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October 1968. Richard Nixon, Hubert Humphrey, and George Wallace, and were desperately trying to win the Presidential election. Former Vice President Nixon had moderate conservatives and war-hawks backing him. Vice President Humphrey had Democratic core voters and intelligent liberals backing him, and Alabama Governor George Wallace was the darling of racists and right wing extremists.

1968 Democratic Convention (The LIFE Picture Collection/Getty Images)

1968:  A Year of Chaos
In 1967, most had assumed President Lyndon Johnson would run, and likely win reelection. Those in his administration’s military leadership offered an optimistic view of the Vietnam War, with one of his recent close advisors publicly saying that the enemy was losing their will to fight.

Despite the rosy picture, over 70,000 U.S. soldiers had been killed or wounded during the war, and 1,000 more were being killed each month. Opposition to the war was tearing the Democratic party apart, and it overshadowed almost all other political issues.

In late January 1968, North Vietnam launched the Tet Offensive. Ultimately, the invading armies were beaten back, but the offensive shocked the United States. Those confident of Johnson’s ability to bring a successful end to the war waned in their support, and in March, the New Hampshire primary gave Johnson an uncomfortably narrow win over Eugene McCarthy, who was considered a relatively minor candidate that focused on an anti-war campaign.

Sen. Robert F. Kennedy (AP Photo/Dick Strobel)

Soon after the primary, Robert Kennedy entered the race, and Johnson ended his campaign. (Although Johnson probably dropped out because he doubted he could beat Kennedy, it is noteworthy that President Johnson’s decision to drop out was heavily influenced by his health concerns. Specifically, that he would likely not live through another term.) Without Johnson in the race, there was no single, obvious choice for President.

The year became more chaotic after Johnson dropped out. Martin Luther King, Jr. was assassinated on April 4. Robert Kennedy was assassinated on June 6. Anti-war and civil rights protests and riots, along with mounting U.S. casualties in Vietnam dominated the news everyday.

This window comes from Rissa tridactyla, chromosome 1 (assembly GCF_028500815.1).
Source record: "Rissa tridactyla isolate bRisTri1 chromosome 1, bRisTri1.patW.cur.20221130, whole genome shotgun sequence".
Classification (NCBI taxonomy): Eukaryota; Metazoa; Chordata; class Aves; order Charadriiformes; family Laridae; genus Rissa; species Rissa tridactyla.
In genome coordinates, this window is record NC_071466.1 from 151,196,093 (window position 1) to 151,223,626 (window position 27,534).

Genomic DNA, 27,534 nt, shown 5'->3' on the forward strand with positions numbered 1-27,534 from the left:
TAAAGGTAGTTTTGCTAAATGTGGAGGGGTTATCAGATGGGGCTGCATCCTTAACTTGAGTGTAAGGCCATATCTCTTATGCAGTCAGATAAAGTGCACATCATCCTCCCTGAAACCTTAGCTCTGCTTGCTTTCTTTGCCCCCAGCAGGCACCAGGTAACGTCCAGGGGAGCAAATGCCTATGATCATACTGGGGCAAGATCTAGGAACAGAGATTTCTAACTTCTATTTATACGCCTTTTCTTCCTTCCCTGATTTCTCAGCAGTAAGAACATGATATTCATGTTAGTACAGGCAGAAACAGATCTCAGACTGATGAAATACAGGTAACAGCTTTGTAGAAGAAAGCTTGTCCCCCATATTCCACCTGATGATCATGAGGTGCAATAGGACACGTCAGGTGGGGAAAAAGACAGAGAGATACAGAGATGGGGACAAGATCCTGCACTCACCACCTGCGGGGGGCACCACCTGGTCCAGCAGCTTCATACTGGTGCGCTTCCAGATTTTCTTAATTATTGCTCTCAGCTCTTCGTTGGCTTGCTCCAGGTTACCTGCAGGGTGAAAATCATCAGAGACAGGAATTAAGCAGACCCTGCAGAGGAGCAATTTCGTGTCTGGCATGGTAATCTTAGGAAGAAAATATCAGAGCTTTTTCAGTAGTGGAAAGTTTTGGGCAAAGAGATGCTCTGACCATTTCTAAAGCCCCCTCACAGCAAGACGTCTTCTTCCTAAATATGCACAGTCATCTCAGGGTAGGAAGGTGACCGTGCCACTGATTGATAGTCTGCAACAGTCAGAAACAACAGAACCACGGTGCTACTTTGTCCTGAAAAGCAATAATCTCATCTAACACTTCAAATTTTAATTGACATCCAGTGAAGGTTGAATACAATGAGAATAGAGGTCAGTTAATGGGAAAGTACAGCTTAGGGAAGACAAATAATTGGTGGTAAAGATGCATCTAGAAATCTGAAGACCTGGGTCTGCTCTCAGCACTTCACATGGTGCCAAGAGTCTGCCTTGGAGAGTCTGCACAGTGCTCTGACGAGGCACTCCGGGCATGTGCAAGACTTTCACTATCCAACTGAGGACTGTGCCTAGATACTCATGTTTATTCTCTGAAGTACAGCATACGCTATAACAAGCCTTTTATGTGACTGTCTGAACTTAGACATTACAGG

Baltimore, Maryland, 1968 (Photo by Afro-American Newspapers/Gado/Getty Images)

By October, voters were reacting to the the presidential election as the prescription moment in the United States. The next President would either cure or kill our country, depending on the point of view. People who sought a calm return to normalcy were split between Nixon and Humphrey.

However, there were people who sought a disruptive choice for President, in the hopes that he would revive the Confederacy’s goal of remaking the United States into a white dominated government that would undo decades of work to create equal rights for all citizens. Their choice was George Wallace.

While many may believe that Wallace was a bigger threat to Nixon’s campaign, the reality was that the Governor from Alabama was luring as much as half of the support of the unions that normally support the Democratic ticket. Uneducated, Caucasian, blue-collar workers were taken in by Wallace’s hardline racist positions.

The civil rights riots generated fear among white voters, many of whom, felt they were not racist, but were of the opinion that life for the African-American would be fine if they would just settle down and accept their lot in life.

In the end, Nixon won with less than half the vote, and was in a statistical tie with Humphrey, but he had a significant electoral college margin. Wallace won over almost ten million voters, and certainly had an impact on the outcome.

Both Nixon and President Johnson used last-minute tactics to sway voters in the final weeks. President Johnson publicly suggested that a Vietnam peace deal was imminent, and Nixon’s campaign used back channels to interfere with those peace efforts, coupled with a spy in the White House that kept the Nixon campaign informed of Johnson’s diplomatic efforts.

NEXT:  A hard look at the Wallace voter